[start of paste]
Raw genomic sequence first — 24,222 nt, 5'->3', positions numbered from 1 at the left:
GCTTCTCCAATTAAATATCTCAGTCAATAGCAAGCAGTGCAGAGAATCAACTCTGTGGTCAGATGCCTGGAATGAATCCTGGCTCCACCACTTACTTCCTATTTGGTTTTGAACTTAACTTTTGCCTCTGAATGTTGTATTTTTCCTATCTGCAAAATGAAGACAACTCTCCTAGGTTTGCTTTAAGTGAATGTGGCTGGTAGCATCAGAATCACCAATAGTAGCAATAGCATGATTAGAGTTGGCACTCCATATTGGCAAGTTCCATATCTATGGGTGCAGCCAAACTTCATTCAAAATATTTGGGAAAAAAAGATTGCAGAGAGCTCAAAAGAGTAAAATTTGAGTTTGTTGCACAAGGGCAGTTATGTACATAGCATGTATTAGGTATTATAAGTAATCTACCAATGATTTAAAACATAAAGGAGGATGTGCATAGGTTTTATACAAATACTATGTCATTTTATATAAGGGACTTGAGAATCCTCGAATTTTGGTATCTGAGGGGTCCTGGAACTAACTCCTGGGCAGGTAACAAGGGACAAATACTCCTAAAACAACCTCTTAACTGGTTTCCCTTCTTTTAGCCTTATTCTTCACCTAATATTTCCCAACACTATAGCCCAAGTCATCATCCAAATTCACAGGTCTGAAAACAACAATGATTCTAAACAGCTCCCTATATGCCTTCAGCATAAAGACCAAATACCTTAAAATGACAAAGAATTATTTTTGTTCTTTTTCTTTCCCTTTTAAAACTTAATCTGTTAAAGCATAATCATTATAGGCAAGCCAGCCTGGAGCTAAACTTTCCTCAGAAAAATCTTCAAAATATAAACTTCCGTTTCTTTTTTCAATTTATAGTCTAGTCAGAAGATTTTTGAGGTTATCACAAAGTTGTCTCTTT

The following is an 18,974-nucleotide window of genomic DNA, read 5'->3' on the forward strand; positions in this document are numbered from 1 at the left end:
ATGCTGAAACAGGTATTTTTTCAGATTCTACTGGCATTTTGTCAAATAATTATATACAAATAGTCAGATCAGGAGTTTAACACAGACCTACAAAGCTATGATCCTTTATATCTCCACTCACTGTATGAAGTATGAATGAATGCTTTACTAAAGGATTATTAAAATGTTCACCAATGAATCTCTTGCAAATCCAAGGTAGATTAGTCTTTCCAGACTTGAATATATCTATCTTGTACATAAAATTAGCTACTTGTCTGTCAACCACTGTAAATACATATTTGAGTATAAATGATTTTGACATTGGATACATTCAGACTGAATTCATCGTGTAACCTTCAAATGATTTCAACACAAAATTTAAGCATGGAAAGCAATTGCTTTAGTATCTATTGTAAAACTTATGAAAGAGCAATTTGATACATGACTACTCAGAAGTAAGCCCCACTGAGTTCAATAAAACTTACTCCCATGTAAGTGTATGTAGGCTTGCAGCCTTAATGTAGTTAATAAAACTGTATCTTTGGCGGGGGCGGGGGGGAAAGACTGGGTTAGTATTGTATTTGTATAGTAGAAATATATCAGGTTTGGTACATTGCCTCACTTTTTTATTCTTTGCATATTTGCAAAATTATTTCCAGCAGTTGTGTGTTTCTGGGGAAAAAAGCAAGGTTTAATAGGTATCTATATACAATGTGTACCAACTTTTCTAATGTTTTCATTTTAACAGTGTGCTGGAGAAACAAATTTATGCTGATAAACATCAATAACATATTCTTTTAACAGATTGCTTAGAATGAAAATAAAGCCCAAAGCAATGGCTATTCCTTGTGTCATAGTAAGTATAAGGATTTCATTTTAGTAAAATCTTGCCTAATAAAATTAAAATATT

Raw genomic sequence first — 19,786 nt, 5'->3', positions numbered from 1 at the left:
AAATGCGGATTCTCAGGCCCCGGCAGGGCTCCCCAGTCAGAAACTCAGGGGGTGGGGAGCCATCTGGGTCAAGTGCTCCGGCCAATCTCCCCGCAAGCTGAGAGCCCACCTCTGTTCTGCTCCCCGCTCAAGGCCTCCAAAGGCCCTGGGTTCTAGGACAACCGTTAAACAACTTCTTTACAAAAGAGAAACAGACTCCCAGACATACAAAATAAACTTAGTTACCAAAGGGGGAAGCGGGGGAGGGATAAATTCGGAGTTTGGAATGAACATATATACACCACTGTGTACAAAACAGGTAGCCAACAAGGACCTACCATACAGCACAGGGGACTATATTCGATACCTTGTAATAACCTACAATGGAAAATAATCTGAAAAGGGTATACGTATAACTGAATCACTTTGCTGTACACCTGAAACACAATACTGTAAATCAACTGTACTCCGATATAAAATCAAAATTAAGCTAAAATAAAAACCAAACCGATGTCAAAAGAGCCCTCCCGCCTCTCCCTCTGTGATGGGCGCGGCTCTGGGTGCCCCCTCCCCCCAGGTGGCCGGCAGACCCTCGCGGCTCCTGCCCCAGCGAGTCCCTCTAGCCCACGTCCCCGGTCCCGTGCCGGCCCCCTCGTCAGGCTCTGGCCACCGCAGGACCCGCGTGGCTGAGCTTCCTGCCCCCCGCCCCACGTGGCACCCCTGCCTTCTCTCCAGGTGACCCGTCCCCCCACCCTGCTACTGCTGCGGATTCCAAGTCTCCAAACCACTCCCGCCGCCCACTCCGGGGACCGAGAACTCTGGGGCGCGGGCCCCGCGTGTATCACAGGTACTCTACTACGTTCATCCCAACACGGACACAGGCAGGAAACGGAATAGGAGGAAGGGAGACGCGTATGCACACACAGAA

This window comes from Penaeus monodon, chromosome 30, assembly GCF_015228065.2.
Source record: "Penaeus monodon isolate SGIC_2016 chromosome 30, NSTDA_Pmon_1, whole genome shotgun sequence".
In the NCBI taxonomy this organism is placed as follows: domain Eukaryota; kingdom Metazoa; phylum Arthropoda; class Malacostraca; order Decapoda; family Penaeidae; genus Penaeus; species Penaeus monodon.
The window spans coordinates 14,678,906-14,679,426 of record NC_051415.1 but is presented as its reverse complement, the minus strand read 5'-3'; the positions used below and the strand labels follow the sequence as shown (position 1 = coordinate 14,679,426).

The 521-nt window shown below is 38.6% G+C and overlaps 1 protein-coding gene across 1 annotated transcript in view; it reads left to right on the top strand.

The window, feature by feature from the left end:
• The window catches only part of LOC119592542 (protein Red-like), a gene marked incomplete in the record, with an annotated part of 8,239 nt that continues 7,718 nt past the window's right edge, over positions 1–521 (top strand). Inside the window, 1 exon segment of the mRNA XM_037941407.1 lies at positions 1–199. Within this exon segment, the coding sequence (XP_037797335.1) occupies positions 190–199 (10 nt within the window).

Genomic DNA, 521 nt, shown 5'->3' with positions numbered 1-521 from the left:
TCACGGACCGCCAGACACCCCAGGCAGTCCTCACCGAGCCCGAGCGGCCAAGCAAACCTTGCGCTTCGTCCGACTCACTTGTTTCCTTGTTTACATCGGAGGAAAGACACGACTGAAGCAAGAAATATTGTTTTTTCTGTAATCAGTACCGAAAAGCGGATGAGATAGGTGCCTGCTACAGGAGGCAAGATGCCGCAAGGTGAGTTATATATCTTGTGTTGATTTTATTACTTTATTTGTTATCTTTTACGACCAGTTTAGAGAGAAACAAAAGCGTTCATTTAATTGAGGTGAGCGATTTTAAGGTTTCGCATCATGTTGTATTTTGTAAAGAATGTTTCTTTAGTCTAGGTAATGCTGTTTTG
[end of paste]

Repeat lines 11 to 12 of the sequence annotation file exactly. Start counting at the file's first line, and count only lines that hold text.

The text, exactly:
The 521-nt window shown below is 38.6% G+C and overlaps 1 protein-coding gene across 1 annotated transcript in view; it reads left to right on the top strand.

The window, feature by feature from the left end: